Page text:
Gants Hill health campaigner calls for change after being denied shingles vaccine
A health campaigner has hit out at an obscure NHS policy which has stopped him being vaccinated against the painful illness shingles.
Former chairman of the Redbridge patient and public involvement forum, Dharam Sahdev, who lives in Gants Hill, had hoped to get a jab against the disease.
But the 74-year-old discovered the vaccine, introduced last year, is only routinely available to people aged 70 or 79, according to the current NHS immunsation programme.
Now Mr Sahdev, who previously had the illness when he was 60, is calling for the rules to be changed to open it up to anyone over 70.
You may also want to watch:
He said: “I have personal experience of shingles and I know it’s a very serious disease.
“It’s very painful and I suffered for about a month and a half.
- 1 Restaurant apologises after allegations of verbal abuse between staff
- 2 Co-living development green-lit by council despite 'rabbit hutch' rooms
- 3 Revealed: The most popular baby names in your area in 2020
- 4 Nine Redbridge parks retain Green Flag Award status
- 5 Mercato Ilford 'delayed again' as council pushes for Christmas opening
- 6 Road and rail round-up: Disruptions to travel in east London this week
- 7 Young Citizen nominee: Esha, 4, who inspired thousands to join bone marrow donor list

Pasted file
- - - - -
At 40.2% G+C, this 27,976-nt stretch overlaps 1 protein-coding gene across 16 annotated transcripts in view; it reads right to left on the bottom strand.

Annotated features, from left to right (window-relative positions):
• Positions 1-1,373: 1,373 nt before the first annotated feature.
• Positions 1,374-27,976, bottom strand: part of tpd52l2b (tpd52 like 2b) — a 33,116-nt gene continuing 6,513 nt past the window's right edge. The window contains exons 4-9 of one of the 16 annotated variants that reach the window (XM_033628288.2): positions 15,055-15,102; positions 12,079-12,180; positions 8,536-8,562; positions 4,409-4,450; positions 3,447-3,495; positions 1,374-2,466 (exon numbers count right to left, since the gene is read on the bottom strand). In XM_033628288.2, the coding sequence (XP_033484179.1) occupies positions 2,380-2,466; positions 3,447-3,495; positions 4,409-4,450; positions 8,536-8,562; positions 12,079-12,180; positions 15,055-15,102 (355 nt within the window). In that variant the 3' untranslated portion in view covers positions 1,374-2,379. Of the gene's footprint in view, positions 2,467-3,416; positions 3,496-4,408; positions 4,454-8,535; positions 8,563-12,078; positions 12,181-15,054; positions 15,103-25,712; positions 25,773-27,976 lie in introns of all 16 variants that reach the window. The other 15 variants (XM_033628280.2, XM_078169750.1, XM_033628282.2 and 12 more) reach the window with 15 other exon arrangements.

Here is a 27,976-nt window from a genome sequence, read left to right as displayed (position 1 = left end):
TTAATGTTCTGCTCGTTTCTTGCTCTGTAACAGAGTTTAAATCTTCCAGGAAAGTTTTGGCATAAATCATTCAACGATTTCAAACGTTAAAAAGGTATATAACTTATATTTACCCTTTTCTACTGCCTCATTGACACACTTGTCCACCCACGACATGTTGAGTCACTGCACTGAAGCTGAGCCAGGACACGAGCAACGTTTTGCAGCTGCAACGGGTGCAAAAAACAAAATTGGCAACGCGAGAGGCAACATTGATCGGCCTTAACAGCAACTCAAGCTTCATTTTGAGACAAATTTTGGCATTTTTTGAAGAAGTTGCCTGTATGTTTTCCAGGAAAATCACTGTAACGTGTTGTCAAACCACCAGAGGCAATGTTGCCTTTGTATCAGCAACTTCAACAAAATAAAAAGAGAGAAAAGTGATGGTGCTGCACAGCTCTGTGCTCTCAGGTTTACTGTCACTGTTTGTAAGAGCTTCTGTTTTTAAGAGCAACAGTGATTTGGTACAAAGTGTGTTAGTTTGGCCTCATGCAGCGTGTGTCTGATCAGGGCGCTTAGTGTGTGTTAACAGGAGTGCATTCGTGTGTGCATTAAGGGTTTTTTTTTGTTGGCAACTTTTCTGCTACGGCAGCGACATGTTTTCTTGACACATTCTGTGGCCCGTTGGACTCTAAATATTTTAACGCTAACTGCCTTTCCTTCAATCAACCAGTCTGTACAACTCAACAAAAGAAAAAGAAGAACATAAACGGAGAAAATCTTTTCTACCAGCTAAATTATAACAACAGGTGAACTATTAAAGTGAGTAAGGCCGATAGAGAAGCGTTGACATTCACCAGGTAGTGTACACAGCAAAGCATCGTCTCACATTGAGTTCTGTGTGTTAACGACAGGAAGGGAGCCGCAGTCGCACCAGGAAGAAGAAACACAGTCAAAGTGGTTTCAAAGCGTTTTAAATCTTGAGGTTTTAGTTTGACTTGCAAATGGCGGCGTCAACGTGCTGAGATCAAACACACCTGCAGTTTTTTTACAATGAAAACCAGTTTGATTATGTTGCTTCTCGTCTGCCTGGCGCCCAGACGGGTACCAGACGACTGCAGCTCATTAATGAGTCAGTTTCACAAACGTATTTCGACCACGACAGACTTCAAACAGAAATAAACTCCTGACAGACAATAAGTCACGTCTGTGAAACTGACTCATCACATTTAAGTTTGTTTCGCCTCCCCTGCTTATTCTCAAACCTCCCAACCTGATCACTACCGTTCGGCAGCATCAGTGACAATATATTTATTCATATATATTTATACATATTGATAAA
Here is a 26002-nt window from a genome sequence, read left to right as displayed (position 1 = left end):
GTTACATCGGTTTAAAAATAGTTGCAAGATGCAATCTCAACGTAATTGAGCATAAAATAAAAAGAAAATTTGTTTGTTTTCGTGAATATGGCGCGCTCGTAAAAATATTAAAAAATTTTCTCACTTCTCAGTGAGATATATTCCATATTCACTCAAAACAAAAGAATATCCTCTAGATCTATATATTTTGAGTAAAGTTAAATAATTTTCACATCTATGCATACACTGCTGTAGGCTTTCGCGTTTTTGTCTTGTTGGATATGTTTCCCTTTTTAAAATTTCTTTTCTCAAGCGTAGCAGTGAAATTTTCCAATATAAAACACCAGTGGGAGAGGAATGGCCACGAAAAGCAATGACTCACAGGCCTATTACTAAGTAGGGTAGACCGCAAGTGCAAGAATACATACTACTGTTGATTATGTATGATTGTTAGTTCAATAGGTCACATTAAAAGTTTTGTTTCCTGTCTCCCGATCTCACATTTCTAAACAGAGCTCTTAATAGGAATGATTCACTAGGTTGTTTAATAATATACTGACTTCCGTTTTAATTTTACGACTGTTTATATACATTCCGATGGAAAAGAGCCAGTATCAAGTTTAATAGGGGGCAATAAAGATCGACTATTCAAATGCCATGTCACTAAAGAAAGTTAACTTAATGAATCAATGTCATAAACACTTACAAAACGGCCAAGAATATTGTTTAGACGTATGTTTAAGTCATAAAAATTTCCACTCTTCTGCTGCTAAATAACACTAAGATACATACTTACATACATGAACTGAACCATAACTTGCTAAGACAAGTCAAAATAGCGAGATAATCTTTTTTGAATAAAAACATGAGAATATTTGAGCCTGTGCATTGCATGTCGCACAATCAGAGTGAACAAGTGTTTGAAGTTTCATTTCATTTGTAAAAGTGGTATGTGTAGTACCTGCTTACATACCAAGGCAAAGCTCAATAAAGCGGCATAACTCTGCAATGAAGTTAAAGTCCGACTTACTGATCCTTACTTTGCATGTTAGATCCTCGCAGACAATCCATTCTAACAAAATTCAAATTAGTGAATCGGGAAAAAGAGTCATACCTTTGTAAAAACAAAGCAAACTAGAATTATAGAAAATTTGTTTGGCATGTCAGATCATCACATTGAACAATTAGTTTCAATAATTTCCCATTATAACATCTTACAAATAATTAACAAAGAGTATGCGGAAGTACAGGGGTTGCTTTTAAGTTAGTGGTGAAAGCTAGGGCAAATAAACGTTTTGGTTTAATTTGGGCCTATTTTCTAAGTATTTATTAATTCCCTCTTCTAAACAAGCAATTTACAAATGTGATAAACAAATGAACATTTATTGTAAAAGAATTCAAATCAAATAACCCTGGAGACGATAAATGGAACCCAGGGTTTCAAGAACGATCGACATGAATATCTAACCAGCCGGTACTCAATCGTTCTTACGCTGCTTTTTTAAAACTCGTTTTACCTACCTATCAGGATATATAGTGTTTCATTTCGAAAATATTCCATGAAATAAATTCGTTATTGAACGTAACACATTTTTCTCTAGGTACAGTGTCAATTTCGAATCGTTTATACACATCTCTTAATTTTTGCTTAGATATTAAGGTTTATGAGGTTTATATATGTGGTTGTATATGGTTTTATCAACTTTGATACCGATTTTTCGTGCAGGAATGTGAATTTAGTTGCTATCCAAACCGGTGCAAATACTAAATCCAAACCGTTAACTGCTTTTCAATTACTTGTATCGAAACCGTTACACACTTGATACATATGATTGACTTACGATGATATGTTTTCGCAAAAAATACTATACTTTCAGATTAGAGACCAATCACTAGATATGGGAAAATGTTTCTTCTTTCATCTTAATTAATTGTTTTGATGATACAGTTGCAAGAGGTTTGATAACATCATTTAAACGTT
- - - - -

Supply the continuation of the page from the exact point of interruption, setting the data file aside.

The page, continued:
- 8 'Sick and tired': More restaurants fall victim to Just Eat scammers
- 9 'Not acceptable': Residents mount opposition to plumbers' building plan
- 10 Anti-hate crime workshops to be delivered in Redbridge
“What about people in between 70 and 79, or anyone before?”
The condition is caused by the herpes varicella-zoster virus, which also causes chickenpox.
As well as a rash, people can also experience postherpetic neuralgia – severe nerve pain – which is more common in older sufferers.
Elliott Singer, medical director of the London-wide Local Medical Committee, said: “The NHS is a cash-limited resource.
“If we were living in a Disneyand sort of place, we would be saying anyone over 70.
“It would be nice and straight-forward.
“But I do feel for these sorts of patients who have experienced it before.”
Thara Raj, immunisation public health consultant with Public Health England, said the vaccine was being offered to people in their 70s “as soon as practically possible”.
She said: “If a GP feels that a patient who is aged 71 to 78 is at particular risk then they can make a clinical judgement to offer the patient the shingles vaccine.
“Over the coming years, based on supplies of the vaccine, all individuals aged between 70 and 79 years will be offered the vaccine as soon as practically possible.”